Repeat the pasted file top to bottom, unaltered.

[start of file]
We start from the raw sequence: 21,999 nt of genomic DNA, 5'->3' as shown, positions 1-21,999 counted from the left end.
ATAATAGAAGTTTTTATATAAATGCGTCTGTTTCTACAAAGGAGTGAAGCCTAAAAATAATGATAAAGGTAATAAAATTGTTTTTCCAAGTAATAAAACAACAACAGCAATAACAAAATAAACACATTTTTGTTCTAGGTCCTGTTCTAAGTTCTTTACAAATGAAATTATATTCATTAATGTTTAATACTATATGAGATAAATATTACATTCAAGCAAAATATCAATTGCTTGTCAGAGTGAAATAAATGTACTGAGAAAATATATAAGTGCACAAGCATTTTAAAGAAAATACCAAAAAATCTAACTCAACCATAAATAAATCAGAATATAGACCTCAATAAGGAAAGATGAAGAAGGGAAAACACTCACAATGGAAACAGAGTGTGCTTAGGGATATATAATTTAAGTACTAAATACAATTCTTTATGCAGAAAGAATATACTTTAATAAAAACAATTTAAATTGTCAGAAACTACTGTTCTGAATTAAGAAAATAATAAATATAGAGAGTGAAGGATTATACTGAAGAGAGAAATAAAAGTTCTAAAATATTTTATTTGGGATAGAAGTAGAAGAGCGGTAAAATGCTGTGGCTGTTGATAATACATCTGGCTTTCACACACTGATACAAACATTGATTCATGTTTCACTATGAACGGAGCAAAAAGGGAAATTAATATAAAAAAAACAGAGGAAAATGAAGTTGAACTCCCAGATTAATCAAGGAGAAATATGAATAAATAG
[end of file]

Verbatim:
We start from the raw sequence: 21,999 nt of genomic DNA, 5'->3' as shown, positions 1-21,999 counted from the left end.
ATAATAGAAGTTTTTATATAAATGCGTCTGTTTCTACAAAGGAGTGAAGCCTAAAAATAATGATAAAGGTAATAAAATTGTTTTTCCAAGTAATAAAACAACAACAGCAATAACAAAATAAACACATTTTTGTTCTAGGTCCTGTTCTAAGTTCTTTACAAATGAAATTATATTCATTAATGTTTAATACTATATGAGATAAATATTACATTCAAGCAAAATATCAATTGCTTGTCAGAGTGAAATAAATGTACTGAGAAAATATATAAGTGCACAAGCATTTTAAAGAAAATACCAAAAAATCTAACTCAACCATAAATAAATCAGAATATAGACCTCAATAAGGAAAGATGAAGAAGGGAAAACACTCACAATGGAAACAGAGTGTGCTTAGGGATATATAATTTAAGTACTAAATACAATTCTTTATGCAGAAAGAATATACTTTAATAAAAACAATTTAAATTGTCAGAAACTACTGTTCTGAATTAAGAAAATAATAAATATAGAGAGTGAAGGATTATACTGAAGAGAGAAATAAAAGTTCTAAAATATTTTATTTGGGATAGAAGTAGAAGAGCGGTAAAATGCTGTGGCTGTTGATAATACATCTGGCTTTCACACACTGATACAAACATTGATTCATGTTTCACTATGAACGGAGCAAAAAGGGAAATTAATATAAAAAAAACAGAGGAAAATGAAGTTGAACTCCCAGATTAATCAAGGAGAAATATGAATAAATAG